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Julie Wilkinson, BSN, RN

Germs: Love 'Em or Leave 'Em?

By January 28, 2013

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Not all germs pose a threat to your body. Indeed, some germs are actually friendly and have positive benefits. Before I go much further, let me explain that the proper name is actually "microbe" not "germ". The friendly microbes help your body keep the nasty ones in check by not allowing them to grow in abundance. For instance - every one of us has yeast on our skin and inside our colon. Left unchecked, that yeast can take over and cause nasty effects such as thrush, vaginal yeast infections, and even diarrhea and cramps.

So have I piqued your interest to know what, exactly, is living in your colon (or on your skin)? The Earth Microbiome Project is exploring that question and many more as you read this. This international study aims to gather data from across the world and use that data for the good of all mankind - not sell or barter it for some copyrighted technology.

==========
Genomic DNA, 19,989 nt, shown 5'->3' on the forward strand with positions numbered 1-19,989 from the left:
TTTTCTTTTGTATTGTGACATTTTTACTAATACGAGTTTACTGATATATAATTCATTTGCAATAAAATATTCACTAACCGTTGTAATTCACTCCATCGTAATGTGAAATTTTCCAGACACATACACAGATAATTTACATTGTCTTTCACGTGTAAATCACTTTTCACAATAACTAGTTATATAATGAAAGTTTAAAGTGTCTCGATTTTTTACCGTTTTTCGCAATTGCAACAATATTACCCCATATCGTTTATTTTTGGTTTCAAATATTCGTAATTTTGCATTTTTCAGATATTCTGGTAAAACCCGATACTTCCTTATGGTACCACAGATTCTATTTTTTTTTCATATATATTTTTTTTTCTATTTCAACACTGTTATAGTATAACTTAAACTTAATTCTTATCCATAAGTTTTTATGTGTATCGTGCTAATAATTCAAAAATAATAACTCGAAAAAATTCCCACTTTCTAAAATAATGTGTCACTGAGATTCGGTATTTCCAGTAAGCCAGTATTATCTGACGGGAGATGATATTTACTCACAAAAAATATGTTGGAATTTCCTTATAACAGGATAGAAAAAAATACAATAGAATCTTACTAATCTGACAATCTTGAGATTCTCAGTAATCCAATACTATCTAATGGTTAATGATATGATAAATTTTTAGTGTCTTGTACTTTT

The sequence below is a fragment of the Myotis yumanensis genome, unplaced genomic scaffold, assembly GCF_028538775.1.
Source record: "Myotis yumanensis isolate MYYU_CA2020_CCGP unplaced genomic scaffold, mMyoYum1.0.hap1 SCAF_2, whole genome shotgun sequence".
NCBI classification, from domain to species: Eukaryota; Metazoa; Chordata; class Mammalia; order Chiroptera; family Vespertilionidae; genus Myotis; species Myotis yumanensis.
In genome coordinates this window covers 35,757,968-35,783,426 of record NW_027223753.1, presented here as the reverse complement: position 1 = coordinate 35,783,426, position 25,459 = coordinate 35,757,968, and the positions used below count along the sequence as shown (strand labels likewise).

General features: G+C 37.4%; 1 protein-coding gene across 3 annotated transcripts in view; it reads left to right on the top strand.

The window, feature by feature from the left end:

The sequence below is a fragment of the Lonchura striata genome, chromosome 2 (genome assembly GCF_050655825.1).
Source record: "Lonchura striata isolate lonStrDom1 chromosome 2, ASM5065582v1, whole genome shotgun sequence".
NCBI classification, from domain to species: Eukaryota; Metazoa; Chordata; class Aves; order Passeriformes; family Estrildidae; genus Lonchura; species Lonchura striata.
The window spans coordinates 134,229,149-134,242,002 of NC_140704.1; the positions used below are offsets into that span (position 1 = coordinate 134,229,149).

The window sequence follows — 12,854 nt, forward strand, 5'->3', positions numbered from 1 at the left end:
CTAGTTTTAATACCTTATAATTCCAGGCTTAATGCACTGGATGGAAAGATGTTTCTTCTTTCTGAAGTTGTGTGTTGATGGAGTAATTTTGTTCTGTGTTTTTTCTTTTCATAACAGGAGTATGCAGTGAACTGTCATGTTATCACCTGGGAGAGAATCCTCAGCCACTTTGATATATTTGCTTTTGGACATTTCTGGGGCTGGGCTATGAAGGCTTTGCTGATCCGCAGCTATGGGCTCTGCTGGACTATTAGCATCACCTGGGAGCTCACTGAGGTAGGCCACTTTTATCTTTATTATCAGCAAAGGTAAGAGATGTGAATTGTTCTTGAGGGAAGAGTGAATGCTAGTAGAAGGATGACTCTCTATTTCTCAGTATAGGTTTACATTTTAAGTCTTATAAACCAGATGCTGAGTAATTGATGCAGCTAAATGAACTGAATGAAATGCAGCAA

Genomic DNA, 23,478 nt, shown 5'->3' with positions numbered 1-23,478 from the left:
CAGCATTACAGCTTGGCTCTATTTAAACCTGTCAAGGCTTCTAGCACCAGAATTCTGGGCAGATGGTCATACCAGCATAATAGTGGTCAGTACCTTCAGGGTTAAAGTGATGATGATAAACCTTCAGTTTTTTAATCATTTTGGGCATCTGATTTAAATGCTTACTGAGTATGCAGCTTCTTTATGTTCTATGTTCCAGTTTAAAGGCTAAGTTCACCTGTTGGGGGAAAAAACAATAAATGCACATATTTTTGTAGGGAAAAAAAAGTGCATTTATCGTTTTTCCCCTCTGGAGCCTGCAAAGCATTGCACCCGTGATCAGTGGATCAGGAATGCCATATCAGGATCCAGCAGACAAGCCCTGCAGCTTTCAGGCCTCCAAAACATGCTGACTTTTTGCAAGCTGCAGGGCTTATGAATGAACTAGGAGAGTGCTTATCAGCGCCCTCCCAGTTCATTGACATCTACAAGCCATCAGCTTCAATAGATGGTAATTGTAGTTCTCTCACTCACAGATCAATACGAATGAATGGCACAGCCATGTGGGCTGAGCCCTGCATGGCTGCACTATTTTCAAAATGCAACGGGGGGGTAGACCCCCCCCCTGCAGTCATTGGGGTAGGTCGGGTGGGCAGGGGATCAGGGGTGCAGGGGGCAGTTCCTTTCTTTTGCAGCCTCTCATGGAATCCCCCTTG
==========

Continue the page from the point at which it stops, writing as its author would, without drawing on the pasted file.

If you want to get involved, you can do so through the American Gut campaign. Although you can get as many test kits as you want (if you're willing to pay for them), $99 gets you started with one test kit and instructions. You're responsible for collecting your specimen (yes, we're talking about stool here), packaging it per the test kit instructions, and paying the postage to return it. Just by looking at your stool sample, the scientists can tell exactly what kinds of microbes (and how many) are hiding in your intestines.

Wouldn't it be interesting to know what microbes inhabit the colon of a vegan? Someone who eats ground beef six times weekly? An athlete? The fact is, we really don't know as much about this part of our inner ecosystem as we should.

According to the American Gut Website, there are literally days left until the registration for this project is closed, so hurry over there if you're interested in learning "What's in your gut" as their campaign slogan goes.

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